|Summary:||Late Archaic peripteral temple dedicated to Athena, located on high ground in the northern sector of the city. Also known as the "Temple of Ceres."|
|Date:||ca. 500 BC|
The overall dimensions of the stylobate are 14.54 m. x 32.88 m. Dimensions of cella building 7.64 m. x 24.15 m. Axial intercolumniation of external colonnade 2.62 m. Lower diameter of external columns 1.26 m. Height of external columns 6.12 m. Height of entablature:
Studies of the proportional system used throughout the temple indicate that a Doric foot of 32.8 cm. (or 32.75 cm., according to
Doric and Ionic. The columns of the exterior colonnade are Doric, while the columns of the pronaos are Ionic.
The plan consists of an external colonnade of 6 x 13 columns on a three-stepped krepis, anticipating the canonical Doric temple plan. Inside the colonnade, however, the temple departs from this regularity: the naos is approached at the east end by a deep pronaos with eight Ionic columns (four at the facade, two at the flanks, and a further two engaged to the antae walls). There is neither opisthodomos nor adyton. The cella building appears to be aligned with the second and fifth columns of the exterior colonnade at the facade. The pteron or ambulatory at the east facade of the temple is two intercolumniations deep, whereas it is only one intercolumniation deep around the other three sides. The temple employs equal interaxial spacing at the fac\ades and flanks, and this measurement is used as a unit of measurement for the rest of the groundplan. The stylobate has been identified as a hekatompedon, measuring 100 Doric feet. There is evidence that staircases led to an upper balcony inside the cella, behind the pronaos.
The primary evidence for the date of the temple comes from the style of the carving of the preserved architectural members, in particular the profile of the echinus of the column capitals.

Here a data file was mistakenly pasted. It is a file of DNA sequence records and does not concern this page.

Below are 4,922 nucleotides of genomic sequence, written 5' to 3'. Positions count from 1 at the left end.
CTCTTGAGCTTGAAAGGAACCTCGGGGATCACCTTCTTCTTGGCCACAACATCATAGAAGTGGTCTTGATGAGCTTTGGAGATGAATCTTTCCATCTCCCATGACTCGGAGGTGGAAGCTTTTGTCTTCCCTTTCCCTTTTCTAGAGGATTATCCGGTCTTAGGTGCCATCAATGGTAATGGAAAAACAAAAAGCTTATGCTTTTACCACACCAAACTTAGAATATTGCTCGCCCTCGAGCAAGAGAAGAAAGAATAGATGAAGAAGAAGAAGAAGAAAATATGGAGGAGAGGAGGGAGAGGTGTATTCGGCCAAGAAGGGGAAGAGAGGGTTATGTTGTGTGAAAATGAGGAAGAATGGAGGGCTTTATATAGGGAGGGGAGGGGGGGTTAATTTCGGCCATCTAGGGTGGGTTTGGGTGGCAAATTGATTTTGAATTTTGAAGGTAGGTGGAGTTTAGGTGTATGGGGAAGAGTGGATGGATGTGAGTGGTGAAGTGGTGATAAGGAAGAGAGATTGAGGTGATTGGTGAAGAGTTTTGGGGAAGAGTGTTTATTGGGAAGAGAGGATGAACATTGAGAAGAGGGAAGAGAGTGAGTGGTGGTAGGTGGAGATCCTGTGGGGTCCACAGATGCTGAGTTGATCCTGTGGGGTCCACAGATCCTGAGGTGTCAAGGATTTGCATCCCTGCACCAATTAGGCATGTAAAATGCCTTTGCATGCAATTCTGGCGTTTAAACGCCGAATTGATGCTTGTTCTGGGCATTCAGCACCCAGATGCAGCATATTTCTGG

The temple dates to the late sixth century B.C. Work appears to have been completed in one building phase. Undisturbed votive deposits found at the south of the temple contain figurines of Athena in two aspects - as a nurturing goddess with child (kourotrophos), and as an armed warrior (Promachos). The deposits continue into the Roman period, indicating continuity of cult at the temple. In the 6th and 7th centuries A.D., the temple was transformed into a church, probably devoted to the worship of the Virgin Mary. Tombs of this period were built in the southern ambulatory.
The temple contains a number of unusual and innovative features in its design. The combination of materials in the frieze of the temple is an unusual feature. The absence of a horizontal cornice, and the presence of carved coffers under the eaves created by the extension of the raking cornice are also eccentric. For the first time in Italy, Ionic columns are incorporated in a Doric temple. The Ionic columns stood on bases with a circular disc surmounted by a torus molding. Their capitals are of archaic design, with a convex cushion, and a large convex eye in the center of the volute. An egg-and-dart molding appears below the cushion of the capital. Additional Ionic features in the temple are the presence of Ionic moldings, including an egg-and-dart, on the exterior of the building above the frieze, and the emphasis on the east facade of the temple through the use of a wider ambulatory than on the flanks. The east facade is further emphasized through the elaboration of the pronaos with its Ionic columns. The capitals of the exterior colonnade were decorated with carved anthemion designs, possibly reflecting the influence of the
The identification of the temple as belonging to Athena, not Ceres/Demeter as proposed in the eighteenth century, is now secure based on the discovery of over one hundred terracotta votive figurines depicting Athena, and a later pottery sherd with the archaic Latin inscription